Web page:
In one of our many conversations about how much she loves her work at CSUF, and how wonderful her students are (reflecting their teacher, I keep reminding her!), I asked Lisa about how you ‘grade’ something so personal and creative. Is it based on how unique the work is? How well the dancer takes correction? The technical clarity and precision?

Yes, that. But also, she said, ‘One of the evaluation principles written in my course description is ‘risk’. I want to see what chances they’ll take.’

Holy cow.

My brain has been rolling that around ever since.

Risk as an EXPECTATION. Not like ‘oh yeah this could be dangerous so buckle up all your protective gear and sign six pages of waivers before you go’. But ‘Show me.’

For those who want to save their life will lose it, and those who lose their life for my sake, and for the sake of the gospel, will save it.

Show me what you’ve got, Risk says.
How you dream,
what it sounds like,
where it moves,
how it feels,
what it imagines,
that it breathes,
if it lasts,
or doesn’t,
or has to.

Show me you can risk.

(Rev. Courtney Richards, leaving the keys under the mat.)

(Pastor, preacher, fancies-herself-a writer, maybe-eventually-DMin-student (yikes!). Connections Pastor at Harvard Avenue Christian Church, Tulsa OK. Lover of food, beverage, laughter, high heels, the people she works with, and the community she serves. Find her on Twitter @c_rev, where she’ll ramble about church stuff, rage over social justice stuff, throw around pop culture stuff, and occasionally rant about crummy customer service.)

bold risk danger what?

(Still not Rocky, btw.)

So … about that bold, risk, almostdanger thing.

You’ve seen this, right? If you haven’t, please please please see it. I’ll wait.

Okay then.

Amy Pence-Brown (who, as it turns out, is a friend of one of my good friends – who knew?!) is my absolute shero. I covet that kind of boldness … about my body, about my life, in my career, in the lives of people I know and love, for all of the things for which they covet boldness too … that kind of risk and danger and whooooo putting it all out there. Covet covet covet.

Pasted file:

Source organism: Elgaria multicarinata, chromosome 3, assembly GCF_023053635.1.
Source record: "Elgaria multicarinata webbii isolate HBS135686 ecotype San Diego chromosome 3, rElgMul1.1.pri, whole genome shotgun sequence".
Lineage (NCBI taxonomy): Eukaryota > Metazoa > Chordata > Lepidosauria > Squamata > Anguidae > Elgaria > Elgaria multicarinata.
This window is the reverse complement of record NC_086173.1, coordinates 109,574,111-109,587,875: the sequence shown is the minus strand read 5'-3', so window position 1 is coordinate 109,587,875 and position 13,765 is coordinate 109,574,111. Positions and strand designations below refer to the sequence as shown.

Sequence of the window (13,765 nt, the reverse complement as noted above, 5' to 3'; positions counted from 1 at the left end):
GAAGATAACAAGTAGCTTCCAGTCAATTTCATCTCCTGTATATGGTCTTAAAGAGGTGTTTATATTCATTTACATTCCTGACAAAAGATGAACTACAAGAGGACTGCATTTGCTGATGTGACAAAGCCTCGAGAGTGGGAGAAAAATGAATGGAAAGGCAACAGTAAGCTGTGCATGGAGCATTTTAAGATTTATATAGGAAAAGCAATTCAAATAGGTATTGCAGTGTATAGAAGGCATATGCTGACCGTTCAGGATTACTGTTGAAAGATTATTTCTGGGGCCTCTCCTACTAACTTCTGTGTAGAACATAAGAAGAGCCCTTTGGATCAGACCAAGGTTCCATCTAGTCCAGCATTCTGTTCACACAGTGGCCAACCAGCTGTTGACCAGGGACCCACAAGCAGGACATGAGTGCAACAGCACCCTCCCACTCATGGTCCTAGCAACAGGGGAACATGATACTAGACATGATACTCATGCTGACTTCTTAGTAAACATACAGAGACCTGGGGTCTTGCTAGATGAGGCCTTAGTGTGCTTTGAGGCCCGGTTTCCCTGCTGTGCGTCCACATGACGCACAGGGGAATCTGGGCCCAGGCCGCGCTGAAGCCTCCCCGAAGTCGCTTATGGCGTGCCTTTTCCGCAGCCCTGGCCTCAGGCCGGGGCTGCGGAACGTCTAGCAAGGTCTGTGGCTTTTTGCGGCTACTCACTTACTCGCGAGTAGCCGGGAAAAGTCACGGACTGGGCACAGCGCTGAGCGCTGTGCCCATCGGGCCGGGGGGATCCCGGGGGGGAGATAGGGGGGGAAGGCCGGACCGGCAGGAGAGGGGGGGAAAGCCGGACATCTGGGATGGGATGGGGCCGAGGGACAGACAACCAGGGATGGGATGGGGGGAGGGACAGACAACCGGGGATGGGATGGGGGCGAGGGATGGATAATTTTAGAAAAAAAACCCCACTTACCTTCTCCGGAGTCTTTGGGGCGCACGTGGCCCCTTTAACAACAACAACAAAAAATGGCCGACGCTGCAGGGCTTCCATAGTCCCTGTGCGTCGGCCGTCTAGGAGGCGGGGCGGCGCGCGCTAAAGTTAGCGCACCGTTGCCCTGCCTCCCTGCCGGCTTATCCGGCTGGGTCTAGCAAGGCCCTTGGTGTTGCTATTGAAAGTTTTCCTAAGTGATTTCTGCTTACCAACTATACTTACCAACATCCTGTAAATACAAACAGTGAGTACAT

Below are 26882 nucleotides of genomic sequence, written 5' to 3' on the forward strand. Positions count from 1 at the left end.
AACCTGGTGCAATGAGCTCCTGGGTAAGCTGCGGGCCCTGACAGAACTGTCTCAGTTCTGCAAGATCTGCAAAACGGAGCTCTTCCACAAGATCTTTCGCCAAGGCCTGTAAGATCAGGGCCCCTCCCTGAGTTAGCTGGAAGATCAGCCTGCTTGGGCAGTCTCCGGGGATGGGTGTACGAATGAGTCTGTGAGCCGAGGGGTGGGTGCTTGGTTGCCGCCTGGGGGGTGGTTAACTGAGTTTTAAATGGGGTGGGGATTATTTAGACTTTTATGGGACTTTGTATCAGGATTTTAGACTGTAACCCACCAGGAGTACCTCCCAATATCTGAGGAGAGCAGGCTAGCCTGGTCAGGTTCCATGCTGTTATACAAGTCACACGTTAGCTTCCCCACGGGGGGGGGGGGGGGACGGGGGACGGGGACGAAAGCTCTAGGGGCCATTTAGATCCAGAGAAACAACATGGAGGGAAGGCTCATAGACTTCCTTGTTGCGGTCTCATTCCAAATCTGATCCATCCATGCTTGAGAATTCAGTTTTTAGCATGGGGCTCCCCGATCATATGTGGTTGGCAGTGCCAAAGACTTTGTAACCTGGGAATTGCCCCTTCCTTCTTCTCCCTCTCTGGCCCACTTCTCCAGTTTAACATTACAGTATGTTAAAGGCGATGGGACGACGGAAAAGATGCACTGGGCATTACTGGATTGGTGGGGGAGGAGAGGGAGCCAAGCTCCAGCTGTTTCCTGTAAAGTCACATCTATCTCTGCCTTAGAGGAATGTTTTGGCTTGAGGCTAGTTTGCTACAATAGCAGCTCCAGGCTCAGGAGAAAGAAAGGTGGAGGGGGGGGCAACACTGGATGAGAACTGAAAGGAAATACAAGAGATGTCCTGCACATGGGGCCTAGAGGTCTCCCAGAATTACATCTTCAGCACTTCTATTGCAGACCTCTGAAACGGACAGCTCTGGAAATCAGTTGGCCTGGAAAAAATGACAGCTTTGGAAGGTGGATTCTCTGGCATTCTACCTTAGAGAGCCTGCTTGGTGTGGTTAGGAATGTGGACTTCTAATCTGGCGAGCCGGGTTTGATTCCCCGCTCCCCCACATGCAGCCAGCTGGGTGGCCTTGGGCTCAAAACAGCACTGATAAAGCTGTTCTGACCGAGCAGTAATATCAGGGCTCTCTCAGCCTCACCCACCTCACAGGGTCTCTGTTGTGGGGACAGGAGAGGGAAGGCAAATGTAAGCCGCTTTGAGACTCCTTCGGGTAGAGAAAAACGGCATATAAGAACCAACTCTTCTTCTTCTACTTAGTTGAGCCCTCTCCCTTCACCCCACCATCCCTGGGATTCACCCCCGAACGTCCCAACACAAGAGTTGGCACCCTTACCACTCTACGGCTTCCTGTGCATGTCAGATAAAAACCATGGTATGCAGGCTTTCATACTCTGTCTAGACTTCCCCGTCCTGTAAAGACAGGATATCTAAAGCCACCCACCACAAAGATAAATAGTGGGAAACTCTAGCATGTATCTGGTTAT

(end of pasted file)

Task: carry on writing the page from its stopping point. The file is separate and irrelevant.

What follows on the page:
The bazillion views and shares, the press coverage (‘coverage’! ha!), the celebrity responders (Kevin Bacon!), the notes from moms and friends and strangers and everywhere. Bold. Risk. almostDanger.

And the pay off.

  • If she can do it, why couldn’t I? (After all, even Amy borrowed her inspiration from another group somewhere else.)
  • If the people who picked up markers would do what they did, why wouldn’t I?
  • If they would leave water for her to drink … offer a hug that included even more physical contact that usual (I mean, skin! eee!) … encourage a friend to leave a heart, write a word, share the story …

… why wouldn’t we?

I don’t mean why wouldn’t we take off our clothes – although if that’s what works for you and what you need, then … drop ‘em, baby! …

But when we see others who are bold … who risk … who are faithful … who are courageous … who do the almostdangerous …

Is our reaction to assume ‘sure they can, but how would I?’
Or do we think ‘YES! That’s me too! ME! TOO!’


(Rev. Courtney Richards. Pastor, preacher, fancies-herself-a writer, maybe-eventually-DMin-student (yikes!). Connections Pastor at Harvard Avenue Christian Church, Tulsa OK. Lover of food, beverage, laughter, high heels, the people she works with, and the community she serves. Find her on Twitter @c_rev, where she’ll ramble about church stuff, rage over social justice stuff, throw around pop culture stuff, and occasionally rant about crummy customer service.)

DANGER (a blog takeover)

(Not posted by Rocky Supinger. No matter what it says above.)

Earlier this year, I was invited to join some friends – all clergy (and all Presbyterian), in various roles – in an informal peer group. (They needed some diversity, so they invited a Disciple.)(Insider church joke FTW!)

We check in with each other during the day – not for any reason in particular, but just to have touchpoints in very full days and careers. Several travel extensively, many have children (from kindergarten to college); we are parish and university and denominational office ministers. In the midst of it we cherish connection with those who get how wonderful crazy different unusual sometimes unspeakable exciting challenging ridiculous mundane emotional tiring invigorating every single day of ministry is.

Yesterday, one criticized an article he’d read, saying it (among other things) lacked substance.
I said: While I agree with one point the guy made, the rest IS pretty cloying and thin.
He: Cloying and thin is exactly the kind of language that post is missing.
Me (joking): Let me know when you’d like a Disciples guest writer (and I’ll see if I can find you one!).
He (not joking): Well, MY blog is quiet this week, here’s my login and password, have at it. #carefulwhatyouwishfor
Me: Danger Will Robinson!
He: Blogs need danger.

So. I’m going to invade Rocky’s blog a few days this week.